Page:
RESULTS OF OPERATIONS
The following discussion of our results of operations should be read in connection with Items 1, 3 and 7A of this Form 10-K, as well as “Forward-Looking Statements” and Item 1.A. “Risk Factors.” These items provide additional relevant information regarding the business, our strategy, and the various industry dynamics in the OE market and the aftermarket which have a direct and significant effect on our results of operations, as well as the risks associated with our business.


33



Consolidated Results:
 
 
Year Ended December 31
 
Variance
 
 
2015
 
2014
 
2013
 
2015 v 2014
 
2014 v 2013
 
 
(Millions of Dollars, Except Per Share Amounts)
Consolidated Statement of Operations Data
 
 
 
 
 
 
 
 
 
 
Net sales
 
$
7,419

 
$
7,317

 
$
6,786

 
$
102

 
$
531

Cost of products sold
 
(6,345
)
 
(6,260
)
 
(5,766
)
 
(85
)
 
(494
)
Gross profit
 
1,074

 
1,057

 
1,020

 
17

 
37

Selling, general and administrative expenses
 
(794
)
 
(776
)
 
(719
)
 
(18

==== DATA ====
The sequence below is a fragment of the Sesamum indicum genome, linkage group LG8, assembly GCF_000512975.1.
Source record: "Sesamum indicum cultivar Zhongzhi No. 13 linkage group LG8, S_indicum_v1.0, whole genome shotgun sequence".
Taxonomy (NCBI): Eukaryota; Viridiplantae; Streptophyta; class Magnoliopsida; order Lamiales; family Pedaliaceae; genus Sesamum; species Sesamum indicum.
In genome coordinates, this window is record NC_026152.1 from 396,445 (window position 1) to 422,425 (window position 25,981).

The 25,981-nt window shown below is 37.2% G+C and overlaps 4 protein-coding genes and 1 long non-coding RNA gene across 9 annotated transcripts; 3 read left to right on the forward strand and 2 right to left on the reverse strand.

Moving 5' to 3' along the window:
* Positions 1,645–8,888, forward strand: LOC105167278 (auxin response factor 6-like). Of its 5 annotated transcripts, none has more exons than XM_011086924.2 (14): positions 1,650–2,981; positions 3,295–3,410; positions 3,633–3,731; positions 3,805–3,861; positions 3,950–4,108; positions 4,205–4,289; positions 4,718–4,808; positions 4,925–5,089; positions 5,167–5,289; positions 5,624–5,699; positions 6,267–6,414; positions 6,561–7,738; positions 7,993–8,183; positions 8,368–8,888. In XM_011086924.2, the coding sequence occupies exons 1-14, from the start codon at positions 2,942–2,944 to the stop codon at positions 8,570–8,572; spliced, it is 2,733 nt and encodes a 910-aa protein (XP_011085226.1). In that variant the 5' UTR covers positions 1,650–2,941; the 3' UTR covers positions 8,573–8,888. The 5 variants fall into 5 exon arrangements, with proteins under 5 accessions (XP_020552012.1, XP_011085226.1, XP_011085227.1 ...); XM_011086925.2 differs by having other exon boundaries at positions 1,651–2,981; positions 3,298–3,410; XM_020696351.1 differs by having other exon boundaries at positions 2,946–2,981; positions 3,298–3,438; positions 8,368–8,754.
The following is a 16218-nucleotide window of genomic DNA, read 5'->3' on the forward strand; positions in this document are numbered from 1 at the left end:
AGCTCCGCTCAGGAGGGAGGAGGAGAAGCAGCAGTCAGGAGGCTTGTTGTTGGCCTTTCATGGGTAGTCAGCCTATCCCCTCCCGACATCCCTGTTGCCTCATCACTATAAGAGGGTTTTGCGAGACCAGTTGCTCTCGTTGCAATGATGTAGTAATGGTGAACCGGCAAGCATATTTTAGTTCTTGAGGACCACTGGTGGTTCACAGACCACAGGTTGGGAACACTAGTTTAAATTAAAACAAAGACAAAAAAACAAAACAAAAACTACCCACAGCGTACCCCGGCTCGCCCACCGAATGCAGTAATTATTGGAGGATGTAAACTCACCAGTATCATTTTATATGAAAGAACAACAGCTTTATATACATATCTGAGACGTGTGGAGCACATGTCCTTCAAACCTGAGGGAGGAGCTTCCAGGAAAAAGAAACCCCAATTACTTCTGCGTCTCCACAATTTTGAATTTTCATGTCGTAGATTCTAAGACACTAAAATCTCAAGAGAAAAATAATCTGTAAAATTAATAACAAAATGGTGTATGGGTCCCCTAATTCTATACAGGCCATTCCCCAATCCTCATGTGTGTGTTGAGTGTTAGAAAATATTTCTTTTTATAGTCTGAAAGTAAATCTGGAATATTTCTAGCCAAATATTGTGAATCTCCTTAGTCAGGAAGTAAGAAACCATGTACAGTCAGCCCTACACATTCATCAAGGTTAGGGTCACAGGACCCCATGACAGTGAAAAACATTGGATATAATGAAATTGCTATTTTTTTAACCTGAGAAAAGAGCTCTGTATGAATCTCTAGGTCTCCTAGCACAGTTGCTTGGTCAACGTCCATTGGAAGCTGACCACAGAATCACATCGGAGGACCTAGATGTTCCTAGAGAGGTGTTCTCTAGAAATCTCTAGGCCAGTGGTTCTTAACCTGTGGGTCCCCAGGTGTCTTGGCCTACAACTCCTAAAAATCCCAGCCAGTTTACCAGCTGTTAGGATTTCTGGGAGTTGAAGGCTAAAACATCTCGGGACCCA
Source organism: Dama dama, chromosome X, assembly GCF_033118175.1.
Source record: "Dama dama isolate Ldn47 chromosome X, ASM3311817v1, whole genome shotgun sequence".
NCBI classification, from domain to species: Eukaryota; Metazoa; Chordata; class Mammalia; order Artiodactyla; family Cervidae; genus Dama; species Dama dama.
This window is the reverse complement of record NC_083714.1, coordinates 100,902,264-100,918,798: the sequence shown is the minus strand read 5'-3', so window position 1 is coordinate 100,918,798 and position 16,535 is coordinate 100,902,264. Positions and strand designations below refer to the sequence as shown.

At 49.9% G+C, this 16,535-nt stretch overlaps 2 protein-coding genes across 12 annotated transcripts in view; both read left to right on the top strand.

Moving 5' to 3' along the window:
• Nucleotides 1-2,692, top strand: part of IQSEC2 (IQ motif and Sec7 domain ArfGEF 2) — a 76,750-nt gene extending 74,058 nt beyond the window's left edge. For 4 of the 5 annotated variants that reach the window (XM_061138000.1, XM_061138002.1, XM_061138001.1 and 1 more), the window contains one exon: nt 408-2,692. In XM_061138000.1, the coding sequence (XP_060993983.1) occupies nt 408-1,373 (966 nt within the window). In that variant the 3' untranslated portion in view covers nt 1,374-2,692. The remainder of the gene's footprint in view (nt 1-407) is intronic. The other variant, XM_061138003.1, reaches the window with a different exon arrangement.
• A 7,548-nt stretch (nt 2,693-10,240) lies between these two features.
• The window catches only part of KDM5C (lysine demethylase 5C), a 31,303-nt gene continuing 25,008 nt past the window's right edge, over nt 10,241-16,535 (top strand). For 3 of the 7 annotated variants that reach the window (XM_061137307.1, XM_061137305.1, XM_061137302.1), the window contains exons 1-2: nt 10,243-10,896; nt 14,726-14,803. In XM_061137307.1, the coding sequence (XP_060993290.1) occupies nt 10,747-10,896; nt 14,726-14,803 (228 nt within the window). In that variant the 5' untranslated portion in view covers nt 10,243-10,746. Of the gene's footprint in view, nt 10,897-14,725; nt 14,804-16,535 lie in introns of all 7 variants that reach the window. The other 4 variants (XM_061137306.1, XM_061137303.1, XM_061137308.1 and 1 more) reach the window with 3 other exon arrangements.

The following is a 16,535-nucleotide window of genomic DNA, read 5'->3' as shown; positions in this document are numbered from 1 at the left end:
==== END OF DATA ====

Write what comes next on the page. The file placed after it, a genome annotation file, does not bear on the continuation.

)
 
(57
)
Goodwill and intangible impairment expense, net
 
(94
)
 
(120
)
 

 
26

 
(120
)
Interest expense, net
 
(138
)
 
(120
)
 
(99
)
 
(18
)
 
(21
)
Restructuring charges and asset impairments, net
 
(121
)
 
(110
)
 
(29
)
 
(11
)
 
(81
)
Amortization expense
 
(59
)
 
(49
)
 
(47
)
 
(10
)
 
(2
)
Equity earnings of nonconsolidated affiliates, net of tax
 
56

 
48

 
34

 
8

 
14

Loss on debt extinguishment
 

 
(24
)
 

 
24

 
(24
)
Other income (expense), net
 
(5
)
 
(11
)
 
(3
)
 
6

 
(8
)
Income tax (expense) benefit
 
(30
)
 
(56
)
 
(56
)
 
26

 

Net income (loss) from continuing operations
 
(111
)
 
(161
)
 
101

 
50

 
(262
)
Gain (loss) from discontinued operations, net of tax